Thursday, July 18, 2024

Movie Review: Joe Wright’s ‘The Woman in the Window’ is a Forgettable Homage to Psychological Thrillers

Director: Joe Wright
Writers: Tracy Letts
Stars: Amy Adams, Gary Oldman, Anthony Mackie, Wyatt Russell, Brian Tyree Henry, Julianne Moore

Synopsis: Agoraphobic Dr. Anna Fox witnesses something she shouldn’t while keeping tabs on the Russell family, the seemingly picture perfect clan that lives across the way.


Director Joe Wright, most known for his elegant period pieces, hangs up his lavish gowns and takes on his newest project The Woman in the Window. With one delay after another, and not all because of the worldwide virus, The Woman in the Window may not be everything you’re expecting. 

Based on the best-selling novel by A.J. Finn, this adaptation has a lot to live up to. A story such as this may take its inspiration from an array of psychological thrillers, but it’s pretty clear the impact Alfred Hitchcock’s Rear Window has on this film. Our Hitchcockian heroine, Anna Fox, is not played by a blonde bombshell, but rather the talented Amy Adams, an actress whose stunning career includes a wide range of characters. Staying in the house with nowhere to go should be a rather relatable subject, but unlike Jimmy Stewart with his broken leg, Anna struggles with agoraphobia. 

She stays in her home watching the outside world pass before her, surviving on an unhealthy diet of prescription pills from her psychiatrist (Tracy Letts) and bottles of red wine. Anna’s mind becomes fuzzy as each day bleeds into the next. Through the drunken stupor and hallucinations, she watches the neighbors go about their business, playing music or participating in prayer groups. On an ordinary Monday morning, she notices new neighbors moving in across the street.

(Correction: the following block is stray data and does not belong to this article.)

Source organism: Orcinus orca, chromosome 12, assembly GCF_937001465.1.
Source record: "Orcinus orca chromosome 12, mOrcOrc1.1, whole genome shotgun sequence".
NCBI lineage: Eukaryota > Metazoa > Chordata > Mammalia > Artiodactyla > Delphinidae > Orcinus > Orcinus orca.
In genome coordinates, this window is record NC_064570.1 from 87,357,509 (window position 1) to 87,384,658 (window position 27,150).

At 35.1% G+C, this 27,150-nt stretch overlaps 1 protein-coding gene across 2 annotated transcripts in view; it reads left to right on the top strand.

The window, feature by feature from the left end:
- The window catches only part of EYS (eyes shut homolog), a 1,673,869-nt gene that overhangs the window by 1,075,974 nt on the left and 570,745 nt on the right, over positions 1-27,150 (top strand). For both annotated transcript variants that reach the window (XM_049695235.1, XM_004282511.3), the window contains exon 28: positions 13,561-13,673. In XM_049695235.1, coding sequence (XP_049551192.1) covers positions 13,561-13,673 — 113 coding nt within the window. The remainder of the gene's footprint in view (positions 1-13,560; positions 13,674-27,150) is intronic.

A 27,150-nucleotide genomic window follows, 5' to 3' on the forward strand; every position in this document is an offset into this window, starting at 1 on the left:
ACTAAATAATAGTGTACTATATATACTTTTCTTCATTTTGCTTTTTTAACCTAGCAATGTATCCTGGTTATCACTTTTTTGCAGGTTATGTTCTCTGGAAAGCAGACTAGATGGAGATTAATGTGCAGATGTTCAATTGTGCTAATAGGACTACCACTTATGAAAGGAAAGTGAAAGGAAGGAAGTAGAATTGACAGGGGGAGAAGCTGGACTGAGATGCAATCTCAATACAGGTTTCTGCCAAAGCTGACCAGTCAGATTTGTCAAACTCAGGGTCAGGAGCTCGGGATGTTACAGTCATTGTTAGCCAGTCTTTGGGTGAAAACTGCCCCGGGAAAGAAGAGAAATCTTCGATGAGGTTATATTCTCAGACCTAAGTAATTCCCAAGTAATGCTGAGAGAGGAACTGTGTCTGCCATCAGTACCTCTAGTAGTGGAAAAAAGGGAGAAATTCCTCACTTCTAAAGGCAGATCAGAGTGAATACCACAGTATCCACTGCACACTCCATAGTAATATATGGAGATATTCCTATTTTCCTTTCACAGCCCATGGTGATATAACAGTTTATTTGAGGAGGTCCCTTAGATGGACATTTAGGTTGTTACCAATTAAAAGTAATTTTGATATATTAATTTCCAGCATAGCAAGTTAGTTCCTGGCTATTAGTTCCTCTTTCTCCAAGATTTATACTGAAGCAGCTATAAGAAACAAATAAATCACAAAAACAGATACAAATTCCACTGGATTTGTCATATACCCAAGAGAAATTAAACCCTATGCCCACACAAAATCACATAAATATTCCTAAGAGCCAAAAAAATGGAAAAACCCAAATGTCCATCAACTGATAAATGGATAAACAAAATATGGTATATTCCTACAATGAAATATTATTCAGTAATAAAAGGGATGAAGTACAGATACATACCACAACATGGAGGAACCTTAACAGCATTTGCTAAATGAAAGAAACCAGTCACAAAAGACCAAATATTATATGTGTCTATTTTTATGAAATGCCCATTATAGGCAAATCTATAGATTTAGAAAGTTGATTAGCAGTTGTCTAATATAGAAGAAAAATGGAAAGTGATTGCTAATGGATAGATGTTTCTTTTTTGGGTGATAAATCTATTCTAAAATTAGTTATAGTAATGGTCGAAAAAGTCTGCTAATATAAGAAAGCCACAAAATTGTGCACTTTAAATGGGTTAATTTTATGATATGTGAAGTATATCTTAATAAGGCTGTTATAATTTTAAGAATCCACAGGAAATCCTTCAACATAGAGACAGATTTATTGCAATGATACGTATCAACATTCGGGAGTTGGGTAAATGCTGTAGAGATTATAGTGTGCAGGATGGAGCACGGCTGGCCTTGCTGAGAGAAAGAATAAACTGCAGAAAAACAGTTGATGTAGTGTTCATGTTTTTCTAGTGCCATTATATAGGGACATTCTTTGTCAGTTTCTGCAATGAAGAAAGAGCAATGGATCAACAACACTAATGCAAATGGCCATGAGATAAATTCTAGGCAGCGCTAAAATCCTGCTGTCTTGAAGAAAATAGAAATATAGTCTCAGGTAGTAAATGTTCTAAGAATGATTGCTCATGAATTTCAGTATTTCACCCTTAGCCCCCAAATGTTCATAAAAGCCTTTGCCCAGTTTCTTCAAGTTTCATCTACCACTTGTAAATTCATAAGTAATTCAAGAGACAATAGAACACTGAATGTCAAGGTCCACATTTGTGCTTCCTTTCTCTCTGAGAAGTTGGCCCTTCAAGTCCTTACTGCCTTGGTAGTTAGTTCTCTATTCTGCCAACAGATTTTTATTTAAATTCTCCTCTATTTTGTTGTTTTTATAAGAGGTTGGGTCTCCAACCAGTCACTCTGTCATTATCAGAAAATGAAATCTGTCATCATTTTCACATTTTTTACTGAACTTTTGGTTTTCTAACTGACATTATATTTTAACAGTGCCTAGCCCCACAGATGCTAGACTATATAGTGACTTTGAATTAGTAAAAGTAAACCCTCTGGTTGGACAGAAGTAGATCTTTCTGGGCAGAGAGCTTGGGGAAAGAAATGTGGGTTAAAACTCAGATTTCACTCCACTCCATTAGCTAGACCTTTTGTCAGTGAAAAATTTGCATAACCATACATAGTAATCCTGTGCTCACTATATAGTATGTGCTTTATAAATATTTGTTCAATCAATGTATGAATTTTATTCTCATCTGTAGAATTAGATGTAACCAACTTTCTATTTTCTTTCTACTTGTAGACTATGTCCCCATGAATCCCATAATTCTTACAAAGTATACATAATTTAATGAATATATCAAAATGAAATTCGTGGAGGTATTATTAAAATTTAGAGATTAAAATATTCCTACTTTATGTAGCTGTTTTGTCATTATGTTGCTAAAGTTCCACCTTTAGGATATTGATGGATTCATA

The Russells are a wealthy family that has moved from Boston to Manhattan. Within a day, Anna is visited by the son Ethan (Fred Hechinger) and then by the matriarch of the family, Mrs. Jane Russell (Julianne Moore). Anna takes a liking to them, although she believes that their family life may be a bit troubled. Soon after their meeting, Anna sees Jane murdered from across the street — her disorder preventing her from helping Jane any further than calling the authorities. This is but the first domino to fall as the rabbit hole of mystery only becomes more convoluted. 

Whether it be the celebrated novel or the intriguing trailer, we have all been taken in by the film’s compelling whodunit. However, its execution is severely underwhelming. In an “everything but the kitchen sink” type of storytelling, its constant barrage of twists and turns makes it hard for the viewer to feel engaged in what’s happening at a particular moment. Wright is no stranger in adapting famous novels for the big screen. However, this generic retelling of a story that’s plainly been done before, full of homage after homage to classic film, feels like it’s trying too hard. 

In what can best be described as a “silver platter” of movies, The Woman in the Window has all the pieces to make this film a gripping thriller. An accomplished director, brilliant cast, great score, and eerie cinematography, this film should be a no-brainer award caliber film. Although the film isn’t terrible, it’s forgettable at best. With an original release date of 2019, The Woman in the Window feels like the piece of food in your fridge that urgently needs to be consumed as it reaches the end of its shelf-life. 

Rating: C-

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